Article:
I speak at a lot of high school events and conferences. And whenever the organizers ask me if I need anything for my talk—a whiteboard, a chalkboard, an overhead projector, a laptop, a screen, a can of Red Bull, whatever—my answer is always the same.
“Nope—I’m all set!”
Unless the room and crowd are large enough that I need a microphone, I go AV (audio visual) free for all my presentations. Here’s why I think other counselors and educators should, too.
1. More equipment means more potential for problems.
Every piece of equipment you need for your presentation is just another chance for something to go wrong. What if the bulb burns out in your projector? What if the cables aren’t long enough to reach from the power outlet to your laptop? What if the motor in the screen shorts out and you can’t lower it for your presentation? What if the pens for the whiteboard have dried up? I’ve seen all of those things happen to speakers. And instead of calmly and confidently starting their talks on time, they were flustered, late, and had to open with apologies to the audience. I’m not just being a technophobe here. If it could happen to Steve Jobs, it can happen to me (and to you).
2. No equipment makes you a low-maintenance speaker.
The more you need, the more work you create for the person who invited you. I don’t want a counselor or conference organizer to regret inviting me before I even show up. And I’d rather the organizers spend their time promoting the event than worry about getting me a ground floor room opened for me at least 30 minutes beforehand with a screen and an overhead projector with laptop capability positioned no farther than 10 feet from the nearest power outlet. If they can just get the room open and deliver a crowd, I can take it from there, which brings me to…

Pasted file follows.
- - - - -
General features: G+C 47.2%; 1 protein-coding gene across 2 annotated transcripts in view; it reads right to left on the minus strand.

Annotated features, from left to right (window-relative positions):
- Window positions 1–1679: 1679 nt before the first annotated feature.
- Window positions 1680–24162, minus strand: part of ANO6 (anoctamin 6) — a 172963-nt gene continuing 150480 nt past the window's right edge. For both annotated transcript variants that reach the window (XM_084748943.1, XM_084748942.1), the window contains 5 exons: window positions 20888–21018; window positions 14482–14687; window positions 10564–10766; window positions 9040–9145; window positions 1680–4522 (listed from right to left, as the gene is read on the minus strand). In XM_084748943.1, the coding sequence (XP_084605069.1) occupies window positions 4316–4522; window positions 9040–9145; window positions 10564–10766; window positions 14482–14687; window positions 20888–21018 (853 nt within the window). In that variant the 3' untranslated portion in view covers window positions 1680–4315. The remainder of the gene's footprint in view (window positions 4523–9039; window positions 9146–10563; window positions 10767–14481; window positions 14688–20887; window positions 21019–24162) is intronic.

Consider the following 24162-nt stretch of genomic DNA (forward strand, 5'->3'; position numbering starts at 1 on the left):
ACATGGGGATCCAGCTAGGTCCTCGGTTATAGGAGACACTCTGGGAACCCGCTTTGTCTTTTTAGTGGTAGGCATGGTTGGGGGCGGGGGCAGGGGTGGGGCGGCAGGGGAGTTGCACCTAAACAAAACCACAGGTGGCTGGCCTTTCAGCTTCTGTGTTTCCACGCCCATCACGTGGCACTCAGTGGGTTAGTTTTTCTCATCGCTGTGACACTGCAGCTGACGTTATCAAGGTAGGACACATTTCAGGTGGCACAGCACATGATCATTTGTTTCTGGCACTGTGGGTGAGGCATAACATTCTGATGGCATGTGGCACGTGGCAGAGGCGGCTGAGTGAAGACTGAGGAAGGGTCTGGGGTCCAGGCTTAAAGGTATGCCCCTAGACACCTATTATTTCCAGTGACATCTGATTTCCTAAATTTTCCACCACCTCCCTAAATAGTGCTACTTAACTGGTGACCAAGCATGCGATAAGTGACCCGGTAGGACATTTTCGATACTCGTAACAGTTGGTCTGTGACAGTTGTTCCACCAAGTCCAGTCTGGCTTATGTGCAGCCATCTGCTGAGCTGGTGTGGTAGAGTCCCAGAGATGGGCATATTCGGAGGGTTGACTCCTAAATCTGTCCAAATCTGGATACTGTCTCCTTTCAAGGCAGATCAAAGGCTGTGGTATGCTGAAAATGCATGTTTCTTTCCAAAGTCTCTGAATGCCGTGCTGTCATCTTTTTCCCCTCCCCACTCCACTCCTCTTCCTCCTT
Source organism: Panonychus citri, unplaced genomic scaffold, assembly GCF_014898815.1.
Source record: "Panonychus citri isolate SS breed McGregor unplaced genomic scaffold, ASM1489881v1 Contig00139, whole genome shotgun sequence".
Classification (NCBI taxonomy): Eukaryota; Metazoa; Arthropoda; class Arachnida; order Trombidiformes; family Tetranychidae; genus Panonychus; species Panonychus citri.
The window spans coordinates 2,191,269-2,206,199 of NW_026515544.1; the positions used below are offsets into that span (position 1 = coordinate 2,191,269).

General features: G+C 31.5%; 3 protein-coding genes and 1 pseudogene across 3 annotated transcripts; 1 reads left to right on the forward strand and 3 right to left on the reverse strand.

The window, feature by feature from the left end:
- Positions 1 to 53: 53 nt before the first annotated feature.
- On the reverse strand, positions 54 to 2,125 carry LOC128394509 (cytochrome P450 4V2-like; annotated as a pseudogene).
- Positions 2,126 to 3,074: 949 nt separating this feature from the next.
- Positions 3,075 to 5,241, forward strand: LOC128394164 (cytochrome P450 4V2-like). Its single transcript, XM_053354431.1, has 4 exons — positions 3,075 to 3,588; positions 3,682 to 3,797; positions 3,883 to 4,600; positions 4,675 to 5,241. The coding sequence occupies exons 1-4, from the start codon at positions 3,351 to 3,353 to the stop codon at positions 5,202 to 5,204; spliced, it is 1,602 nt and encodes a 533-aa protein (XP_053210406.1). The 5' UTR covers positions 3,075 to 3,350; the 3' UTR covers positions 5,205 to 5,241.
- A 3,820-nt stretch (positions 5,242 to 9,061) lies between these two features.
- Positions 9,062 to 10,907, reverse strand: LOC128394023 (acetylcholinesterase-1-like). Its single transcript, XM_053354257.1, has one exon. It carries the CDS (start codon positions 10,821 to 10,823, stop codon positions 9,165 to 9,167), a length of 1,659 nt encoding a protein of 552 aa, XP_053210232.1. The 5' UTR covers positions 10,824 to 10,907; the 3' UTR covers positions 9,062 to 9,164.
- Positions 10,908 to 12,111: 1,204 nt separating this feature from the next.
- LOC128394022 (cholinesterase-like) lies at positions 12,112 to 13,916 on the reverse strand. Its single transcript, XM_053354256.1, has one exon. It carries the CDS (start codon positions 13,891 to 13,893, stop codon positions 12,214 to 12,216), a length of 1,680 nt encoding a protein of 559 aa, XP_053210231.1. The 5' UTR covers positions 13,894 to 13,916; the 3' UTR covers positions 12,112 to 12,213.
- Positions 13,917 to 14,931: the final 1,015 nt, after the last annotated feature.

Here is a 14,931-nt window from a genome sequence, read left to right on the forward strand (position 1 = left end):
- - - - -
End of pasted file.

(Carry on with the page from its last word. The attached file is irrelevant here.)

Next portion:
3. No equipment puts you in control.
Without any equipment, the only thing I need to worry about is the one thing that matters most—the quality and content of what I’m going to say. I know that no matter what happens, as long as I take care of my responsibility to deliver a good talk, everything else will be fine. And instead of spending half an hour before the talk making sure my AV equipment works, I can find a quiet spot and review the talk one last time before I’m on.
4. Equipment almost never improves a presentation.
In the history of public speaking, no audience member has ever left a presentation saying,
“I really loved the bullet points on slide 18!”
And yet at so many of the conferences I attend, the speakers are totally dependent on their PowerPoint slides. Instead of looking at the audience, they look at their slides. Instead of speaking naturally and sharing relevant examples, they read from their slides and expect the audience to stay interested. AV becomes a crutch rather than something that improves the talk. The more you rely on the slides, the less likely the audience will be to listen to you.
5. You’re good enough without the AV.
If you’re invited to speak to a group, it’s not because they like your technology; it’s because they believe you’ve got something interesting and useful to say to their group. And they’re right. So give yourself enough credit to be able to say it without the help of technology. Trade all the time you would have spent finding the right clip art for your slides and practicing timing the talk with the PowerPoint and spend it on proving to the organizers they made the right choice. You’re good enough on your own.
If you absolutely insist on using technology, here’s a tip. Start by preparing your talk without all the technology. Make it as good as it can possibly be on its own. And be ready to deliver it that way. Then add in the technology if you’re sure it’s necessary (it’s probably not, but if you’re going to do it, get the talk right first). That way, if something goes technologically awry, you can fall back on your original version of the talk, equipment-free.